Fun With Numbers

Today’s Pfennigfor your thoughts…

Good day.  And a Tom Terrific Tuesday to you!

Well, no fireworks this morning in gold like yesterday’s major whacking.  No five tonne sales on the Shanghai Gold Exchange )SGE) this morning and no 7,600 short contracts on the COMEX.  I had a dear reader send me a note yesterday asking me who bought the five tonnes of gold that were sold since there always has to be a buyer and a seller. Good question!

That my friends is the problem as I see it with gold. It’s not transparent in its trading, which is something that I pointed out in yesterday’s missive on the Chinese Gold announcement.  The Chinese didn’t include their purchases of gold, which they didn’t want to be public. So, looky there! Without the market moving trades, gold is up $10 this morning. Hmmm. Would that be a bone the price manipulators are throwing us to make us forget yesterday happened? Sure appears that way to me!

The dollar overall is a bit softer this morning and not swinging its mighty hammer. The currencies for the most part have a small gain. There are no Fed members scheduled to speak today and raise everyone’s hopes that interest rates are rising to support the dollar. Nor is there any data to support the dollar today. We could see this drifting go on the rest of the day.

For the second consecutive day, the New Zealand dollar (kiwi) is the best performing currency overnight. I’m told by a trader friend in New Zealand that this is the continuation of a short squeeze that began the night before after Prime Minister Key made comments about how kiwi had dropped more than expected and that the economy was still strong.  I do have to remind you that the Reserve Bank of New Zealand (RBNZ) meets tomorrow night (Thursday morning for them) and most economists believe that the RBNZ will cut their OCR (Official Cash Rate) by 25 Basis Points (1/4%). All this euphoria in kiwi the past two nights could very well be wiped out in one fell swoop by the RBNZ tomorrow night.

Across the Tasman, the Aussie dollar (A$) isn’t faring as well as its kissin’ cousin, kiwi. The A$ is flat to up a small bit this morning, just like yesterday, as the pull from kiwi is strong and overcoming what was said in the Reserve Bank of Australia’s (RBA) last meeting minutes. Things like: The A$ is still too strong, and growth has probably slowed in the last quarter.  And to follow that up, RBA Gov. Stevens will be speaking this evening in Sydney. We will see 2nd QTR GDP print in Australia today. Right now, it is expected to rise 0.8% versus 0.2% the previous quarter… and year on year to rise to 1.7% versus 1.3%.  I don’t see those numbers “slowing down” as the RBA suggested in their meeting minutes, but they’re closer to the action than me. HA!

A currency that I don’t talk about much, because there’s not a lot to talk about, the Mexican peso, is touching a 16 handle this morning. In 1998, I was in Cancun, Mexico, and the peso was 10. I have to say that the President that took over a couple of years ago, with much promise and renewed hope for the Mexican economy, has failed miserably. But then how did he know that the price of oil would drop like it did, thus reducing the revenue for the gov’t owned oil sector?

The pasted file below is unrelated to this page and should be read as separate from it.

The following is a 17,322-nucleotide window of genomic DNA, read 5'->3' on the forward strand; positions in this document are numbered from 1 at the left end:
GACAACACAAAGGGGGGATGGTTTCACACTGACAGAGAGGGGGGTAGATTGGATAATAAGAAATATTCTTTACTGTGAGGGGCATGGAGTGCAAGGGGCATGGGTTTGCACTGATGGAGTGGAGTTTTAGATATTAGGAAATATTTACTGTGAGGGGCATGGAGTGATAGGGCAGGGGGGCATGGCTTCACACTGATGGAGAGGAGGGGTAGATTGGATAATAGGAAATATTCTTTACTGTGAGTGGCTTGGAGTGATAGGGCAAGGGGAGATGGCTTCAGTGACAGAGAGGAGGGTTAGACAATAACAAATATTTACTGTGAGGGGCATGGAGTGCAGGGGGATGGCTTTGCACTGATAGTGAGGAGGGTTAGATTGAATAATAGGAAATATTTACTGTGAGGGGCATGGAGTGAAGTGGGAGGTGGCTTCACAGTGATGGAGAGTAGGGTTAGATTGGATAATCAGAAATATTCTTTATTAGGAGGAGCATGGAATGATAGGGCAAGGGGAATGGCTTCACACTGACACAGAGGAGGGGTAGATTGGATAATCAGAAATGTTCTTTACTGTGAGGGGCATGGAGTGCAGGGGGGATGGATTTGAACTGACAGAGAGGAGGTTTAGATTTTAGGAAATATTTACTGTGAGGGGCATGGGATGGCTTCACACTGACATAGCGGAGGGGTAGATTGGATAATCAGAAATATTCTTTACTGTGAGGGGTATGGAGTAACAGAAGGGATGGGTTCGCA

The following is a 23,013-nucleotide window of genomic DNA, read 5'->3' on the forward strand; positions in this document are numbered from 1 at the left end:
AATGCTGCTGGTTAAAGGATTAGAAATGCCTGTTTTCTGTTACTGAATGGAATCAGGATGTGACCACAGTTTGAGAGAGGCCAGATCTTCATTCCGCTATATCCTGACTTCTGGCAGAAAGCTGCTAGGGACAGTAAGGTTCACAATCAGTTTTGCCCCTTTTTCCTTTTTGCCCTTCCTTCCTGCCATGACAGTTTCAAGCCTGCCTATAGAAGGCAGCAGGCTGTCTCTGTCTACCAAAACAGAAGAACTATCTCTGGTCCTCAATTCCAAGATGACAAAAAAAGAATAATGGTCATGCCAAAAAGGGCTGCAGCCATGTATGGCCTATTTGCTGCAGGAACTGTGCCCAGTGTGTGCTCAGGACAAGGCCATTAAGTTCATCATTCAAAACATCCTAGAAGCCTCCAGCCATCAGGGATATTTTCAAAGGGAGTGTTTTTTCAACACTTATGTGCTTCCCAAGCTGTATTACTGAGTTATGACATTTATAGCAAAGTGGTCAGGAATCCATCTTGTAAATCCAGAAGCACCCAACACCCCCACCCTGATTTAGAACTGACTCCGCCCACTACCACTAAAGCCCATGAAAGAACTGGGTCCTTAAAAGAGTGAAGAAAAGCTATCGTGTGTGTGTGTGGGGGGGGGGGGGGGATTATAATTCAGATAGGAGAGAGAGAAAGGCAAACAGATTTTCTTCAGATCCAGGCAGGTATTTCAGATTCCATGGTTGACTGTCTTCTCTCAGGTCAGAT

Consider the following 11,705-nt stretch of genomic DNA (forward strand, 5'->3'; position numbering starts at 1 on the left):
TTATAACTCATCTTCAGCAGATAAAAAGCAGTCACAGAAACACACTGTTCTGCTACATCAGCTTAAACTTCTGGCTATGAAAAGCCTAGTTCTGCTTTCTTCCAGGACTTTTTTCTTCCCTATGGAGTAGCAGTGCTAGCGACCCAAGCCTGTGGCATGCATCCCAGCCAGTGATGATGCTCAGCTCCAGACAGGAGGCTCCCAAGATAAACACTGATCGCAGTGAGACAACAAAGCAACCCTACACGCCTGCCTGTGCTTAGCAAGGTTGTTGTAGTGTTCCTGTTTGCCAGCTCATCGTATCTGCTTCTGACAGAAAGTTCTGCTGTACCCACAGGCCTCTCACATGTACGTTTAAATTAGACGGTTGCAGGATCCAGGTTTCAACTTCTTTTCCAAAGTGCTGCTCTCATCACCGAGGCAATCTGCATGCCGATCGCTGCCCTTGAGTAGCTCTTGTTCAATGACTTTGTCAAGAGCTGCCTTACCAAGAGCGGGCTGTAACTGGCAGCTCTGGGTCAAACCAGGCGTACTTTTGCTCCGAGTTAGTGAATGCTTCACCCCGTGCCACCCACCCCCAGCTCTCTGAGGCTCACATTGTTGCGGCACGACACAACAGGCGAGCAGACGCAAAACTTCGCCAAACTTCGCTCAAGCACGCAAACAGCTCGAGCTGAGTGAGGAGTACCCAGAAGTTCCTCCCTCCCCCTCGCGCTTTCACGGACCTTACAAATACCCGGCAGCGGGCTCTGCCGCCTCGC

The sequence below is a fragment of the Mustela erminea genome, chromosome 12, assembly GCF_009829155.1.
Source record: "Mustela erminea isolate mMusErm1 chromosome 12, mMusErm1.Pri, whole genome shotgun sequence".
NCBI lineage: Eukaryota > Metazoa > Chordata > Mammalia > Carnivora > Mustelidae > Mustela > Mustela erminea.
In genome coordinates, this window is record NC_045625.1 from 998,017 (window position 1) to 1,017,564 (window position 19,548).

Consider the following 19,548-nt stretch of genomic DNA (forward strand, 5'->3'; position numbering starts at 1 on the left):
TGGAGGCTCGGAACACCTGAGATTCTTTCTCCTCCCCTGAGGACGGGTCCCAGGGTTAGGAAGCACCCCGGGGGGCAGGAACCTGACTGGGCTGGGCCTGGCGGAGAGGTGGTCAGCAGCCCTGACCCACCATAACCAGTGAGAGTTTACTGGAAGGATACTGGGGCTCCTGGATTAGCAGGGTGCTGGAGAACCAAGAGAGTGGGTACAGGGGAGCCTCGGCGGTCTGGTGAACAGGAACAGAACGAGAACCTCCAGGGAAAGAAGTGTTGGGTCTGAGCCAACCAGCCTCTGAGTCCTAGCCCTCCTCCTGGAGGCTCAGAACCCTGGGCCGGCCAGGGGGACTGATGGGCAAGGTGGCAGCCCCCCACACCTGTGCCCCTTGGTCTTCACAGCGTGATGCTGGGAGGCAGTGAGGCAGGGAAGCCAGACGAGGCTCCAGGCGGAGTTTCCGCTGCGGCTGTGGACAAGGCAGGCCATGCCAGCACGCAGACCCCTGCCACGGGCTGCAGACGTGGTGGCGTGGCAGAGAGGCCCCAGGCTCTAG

But you can’t place all the blame on the drop in the price of oil, here. And besides one of President Nieto’s reforms was to go public with the oil sector, so the revenue would have been reduced to tax receipts any way.

The euro is a bit stronger this morning than yesterday morning. But it’s like removing a bucket of sand from the beach. Nobody notices.

Apparently the Greek debacle still hasn’t gone away for now. The Greek Parliament will vote tomorrow on civil procedures and bank resolution directive. In other things going on in Greece, the Greece gov’t is working on a moratorium for foreclosures of private residences, pension reforms and a whole host of other things that have to be worked out per their agreement.  I found it interesting last week that friend, Bill Bonner, from the diary of a rogue economist letter, said that he “wasn’t buying the Greek Austerity Myth“.

You can always depend on Bill to look at things differently. As everyone is looking at Greece’s inability to pay their loans, Bill says, well, they aren’t going to carry through the Austerity measures any way!

On a sidebar. I saw this in this past weekend’s email edition of The Daily Reckoning and laughed out loud, so I thought I would share it with you:


Moving along… I did want to mention that we are observing a 10 year anniversary for the renminbi.

Yes, it’s been 10 years since the Peoples Bank of China (PBOC) announced that they were dropping the peg to the U.S. dollar, revaluing the renminbi upward by 2%, and that the renminbi would now be pegged to a basket of currencies.

No one ever really knew the true identity of the currencies in the basket, but most observers believed that the basket consisted of the SDR (special drawing rights) currencies of the dollar, yen, euro, and pound.

I find it now to be quite interesting that the Chinese thought to peg their currency against the SDR currencies 10 years ago. For 10 years later, they are optimistic that the renminbi will be added to the SDR currencies by the IMF in October.

The Chinese weren’t that good at seeing 10 years into the future were they? Well, you can either think that they are that good, or that it was just dumb luck. I think I’ll choose what’s behind door #1.

Let’s go back 10 years and see what’s happened in China in the past 10 years:

1. The economy is 5 times larger than it was in 2005…

2.  …and has surpassed Japan and Germany to become the 2nd most used currency for trade finance.

3. The stock market has opened up to foreign investors

4. The bond market has opened up around the world